Raymond Joseph, the Haitian ambassador to the U.S., said if it were up to him, “Neptune would have been out of jail a long time ago.”
But he said interim President Gerard Latortue isn’t intervening because “it’s a judicial matter.”
Rights activists say Mr. Neptune isn’t alone. Dozens of other Aristide supporters are also being held in jail without charges, they say.
Many of those lining up outside the prison in downtown Port-au-Prince say they have no idea why their loved ones are in jail.
U.N. troops arrested Maxime Desir, 19, on July 25.
“They said he’s a wrongdoer,” said his father, Gesner Desir, 52. “But he’s only a student.”
Worse than the jailings are the politically motivated killings, say human rights activists, who claim that police have murdered Aristide supporters in broad daylight.
In one startling incident, they say, men dressed as police and machete-wielding accomplices killed at least a half dozen people during an Aug. 21 U.S.-government-sponsored soccer game in Gran Ravin-Martissant slum as 5,000 terrified spectators sat in the stands.
U.S. officials said they have asked the Haitian national police and their U.N. civilian police advisers to conduct a thorough investigation.
“The embassy is dismayed by reports of violence at the USAID-sponsored soccer match,” officials said in a statement. “The purpose of these events is to create alternatives to violence for youth in poor communities.”
Some analysts believe that gangs may be trying to stir up chaos in Haiti so that the elections fail. And it has been a chaotic year.
The security situation hit a low this spring when four policemen were beheaded, rights activists say.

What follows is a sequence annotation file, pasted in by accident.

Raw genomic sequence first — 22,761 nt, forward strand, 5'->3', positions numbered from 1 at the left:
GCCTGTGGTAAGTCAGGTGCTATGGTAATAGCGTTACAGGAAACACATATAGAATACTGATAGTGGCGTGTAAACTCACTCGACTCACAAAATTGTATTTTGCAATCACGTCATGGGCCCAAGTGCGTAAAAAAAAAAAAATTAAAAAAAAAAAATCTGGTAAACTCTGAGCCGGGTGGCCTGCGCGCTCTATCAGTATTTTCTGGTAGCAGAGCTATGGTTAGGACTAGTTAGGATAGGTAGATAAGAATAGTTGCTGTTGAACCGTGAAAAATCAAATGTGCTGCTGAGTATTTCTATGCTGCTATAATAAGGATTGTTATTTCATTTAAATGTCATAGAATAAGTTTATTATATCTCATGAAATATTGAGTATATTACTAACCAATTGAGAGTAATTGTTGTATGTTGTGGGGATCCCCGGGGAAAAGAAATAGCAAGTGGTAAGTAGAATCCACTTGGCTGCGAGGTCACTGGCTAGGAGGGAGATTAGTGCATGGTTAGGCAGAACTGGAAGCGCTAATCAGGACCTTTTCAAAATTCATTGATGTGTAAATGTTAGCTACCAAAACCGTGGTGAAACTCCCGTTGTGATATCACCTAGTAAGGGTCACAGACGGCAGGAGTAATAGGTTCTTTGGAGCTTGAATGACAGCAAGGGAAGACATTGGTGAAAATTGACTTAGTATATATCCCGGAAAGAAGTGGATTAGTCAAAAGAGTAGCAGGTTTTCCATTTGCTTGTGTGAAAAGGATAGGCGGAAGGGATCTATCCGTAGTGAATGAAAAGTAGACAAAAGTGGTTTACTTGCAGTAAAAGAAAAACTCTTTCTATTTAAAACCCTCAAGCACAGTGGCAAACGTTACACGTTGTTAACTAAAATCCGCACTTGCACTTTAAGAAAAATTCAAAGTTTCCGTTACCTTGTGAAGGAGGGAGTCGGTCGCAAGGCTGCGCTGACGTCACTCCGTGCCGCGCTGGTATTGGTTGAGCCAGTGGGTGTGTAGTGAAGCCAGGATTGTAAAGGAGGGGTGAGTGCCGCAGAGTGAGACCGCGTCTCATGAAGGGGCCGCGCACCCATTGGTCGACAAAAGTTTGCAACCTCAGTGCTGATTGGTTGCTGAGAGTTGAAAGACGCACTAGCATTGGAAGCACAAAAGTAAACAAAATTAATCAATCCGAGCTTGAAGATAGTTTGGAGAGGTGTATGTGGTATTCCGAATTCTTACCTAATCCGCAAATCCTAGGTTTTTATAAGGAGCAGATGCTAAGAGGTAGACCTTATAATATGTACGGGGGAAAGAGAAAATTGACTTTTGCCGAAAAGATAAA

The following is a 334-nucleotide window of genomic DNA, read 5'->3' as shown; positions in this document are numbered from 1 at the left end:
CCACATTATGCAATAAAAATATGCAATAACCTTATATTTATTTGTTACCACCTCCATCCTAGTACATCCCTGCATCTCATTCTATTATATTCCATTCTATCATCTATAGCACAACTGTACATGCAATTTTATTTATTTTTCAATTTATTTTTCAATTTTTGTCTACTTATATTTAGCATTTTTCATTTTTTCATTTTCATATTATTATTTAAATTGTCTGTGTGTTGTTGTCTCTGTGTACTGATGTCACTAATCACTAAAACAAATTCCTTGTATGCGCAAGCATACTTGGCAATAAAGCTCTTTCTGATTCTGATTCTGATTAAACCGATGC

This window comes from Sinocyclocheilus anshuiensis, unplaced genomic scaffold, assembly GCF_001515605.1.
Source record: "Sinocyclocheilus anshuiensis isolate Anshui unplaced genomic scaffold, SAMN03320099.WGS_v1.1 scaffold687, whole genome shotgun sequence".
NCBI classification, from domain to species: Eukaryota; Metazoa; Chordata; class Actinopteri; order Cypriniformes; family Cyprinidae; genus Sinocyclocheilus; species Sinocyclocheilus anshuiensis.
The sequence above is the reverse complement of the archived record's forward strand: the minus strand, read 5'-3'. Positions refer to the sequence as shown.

Kidnappings were rampant over the summer, and U.S. officials evacuated non-essential personnel.
The violence occurred despite the presence of more than 6,000 U.N. peacekeepers and 1,400 civilian police officers.
Gang members use their weaponry to control vast stretches of the slums in Port-au-Prince, said André Apaid, a wealthy industrialist who opposed Mr. Aristide.
Haitian and U.N. authorities must “carefully and cautiously” take control of the slums so that the gangs don’t sabotage the elections, he said.
Regrettably, it will take force, he said.
“You can’t kill people to the extent that it’s unacceptable,” he added.
Too much killing, he said, feeds the “propaganda machine” that anti-government forces use to try to convince the world that the electoral process is unfair to the poor.
“They make up stories to try to influence U.S. and Canadian lawmakers,” Mr. Apaid said.
“Sometimes they put guns in the hands of 11-year-old kids. Then the kids catch a bullet. How do you explain that to the outside world? You can’t. It’s very good propaganda.”
Thomas Griffin, a Philadelphia lawyer who led a study of human rights abuses in Haiti in November 2004, said it’s not propaganda. Haitian authorities, he said, are killing “poor, barefoot black people. It’s just unbelievable brutality.”
And more people should speak out against it, he said.
“We support the Haitian government financially, politically and publicly, so when you see bodies rotting in the morgue, it is us letting it happen,” he said.